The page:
The prisoners’ answers to the first question of “sincere acts of kindness” described prison kindness in two ways: kindness as giving something tangible and kindness that was intangible. It seems understandable in prison where prisoners are required to live with so little personal belongings, kindness is experienced as sharing material goods. They shared clothes, toiletries, food, coffee, and so on. On the other hand, intangible kindness included empathy, concern, respect, encouragement, and other acts of goodwill.

The prisoner John writes about being without any material goods and another prisoner offering him things with which to get by:  “I had a bad run-in with one of the ranking officers and was locked up and had all my property taken from me. I didn’t even have a toothbrush or toilet paper. Another inmate in lock-up saw how bad a shape I was in and just gave me a toothbrush, toilet paper, and other items I needed. He did not want anything in return.  He just said, “Man, I’ve been there.”

Likewise, Davell describes the kindness he received after being released from a week in solitary confinement: “After a week in Ad seg, I was released to general population and in serious need for some deodorant.  Fortunately, I had a book of postal stamps that at half price sells for five dollars. All my personal property was in receiving and release. If I was lucky, I’d be getting it the next day but for the time being I needed to barter a book of stamps for a deodorant. I was escorted from Ad seg and housed in a 8-man cell. I made the 7th man. There was only one man in the cell as I entered. My first thought of him was he is a lame. So I sat on my bunk and waited to meet the other guys when they got in. The second guy I met gave off a scent of a guy who has been through the prison sentence and knew what time it was. After we introduced ourselves, I showed him my paperwork and ran down to him why I was in Ad seg (a misunderstanding). I told him I needed a deodorant, that I had a book of stamps. He provided me with a deodorant and let me sport his brand new tennis shoes until I got some from inmate laundry. I was moved by his kindness…. when I was issued my property I returned to the cell with all my stuff and I replaced what I got. It was my birthday and I was planning to cook a prison feast, so once I got situated, I cooked enough for the both of us. As I’m writing this, my allergies have been acting up and this same guy gave me a bottle of eye drops and a bottle of allergy tablets. That was kind.”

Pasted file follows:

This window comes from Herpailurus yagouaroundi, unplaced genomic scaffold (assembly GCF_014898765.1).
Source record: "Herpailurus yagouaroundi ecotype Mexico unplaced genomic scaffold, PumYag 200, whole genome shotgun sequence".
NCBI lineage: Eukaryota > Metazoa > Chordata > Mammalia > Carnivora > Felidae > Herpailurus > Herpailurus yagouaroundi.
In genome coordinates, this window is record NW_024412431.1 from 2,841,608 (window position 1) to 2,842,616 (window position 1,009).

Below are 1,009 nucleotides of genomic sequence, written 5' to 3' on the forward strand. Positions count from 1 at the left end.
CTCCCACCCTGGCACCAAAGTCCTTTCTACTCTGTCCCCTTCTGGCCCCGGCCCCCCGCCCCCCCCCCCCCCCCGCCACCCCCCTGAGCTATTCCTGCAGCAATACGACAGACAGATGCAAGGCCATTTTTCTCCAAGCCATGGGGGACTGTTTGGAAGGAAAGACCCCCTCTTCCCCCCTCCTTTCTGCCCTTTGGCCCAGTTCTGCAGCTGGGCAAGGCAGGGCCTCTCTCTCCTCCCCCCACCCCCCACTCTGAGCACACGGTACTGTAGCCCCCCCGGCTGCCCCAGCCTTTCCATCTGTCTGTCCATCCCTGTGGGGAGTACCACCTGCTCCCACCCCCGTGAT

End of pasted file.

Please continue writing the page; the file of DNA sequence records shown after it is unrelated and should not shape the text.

Bradley tells me (Bradley is a prisoner in one of my classes): “I have a lot of money, so I try to give something to others.”I don’t know where Bradley gets his money and to what extent this makes his life less stressful, but I see how he helps younger prisoners in my class.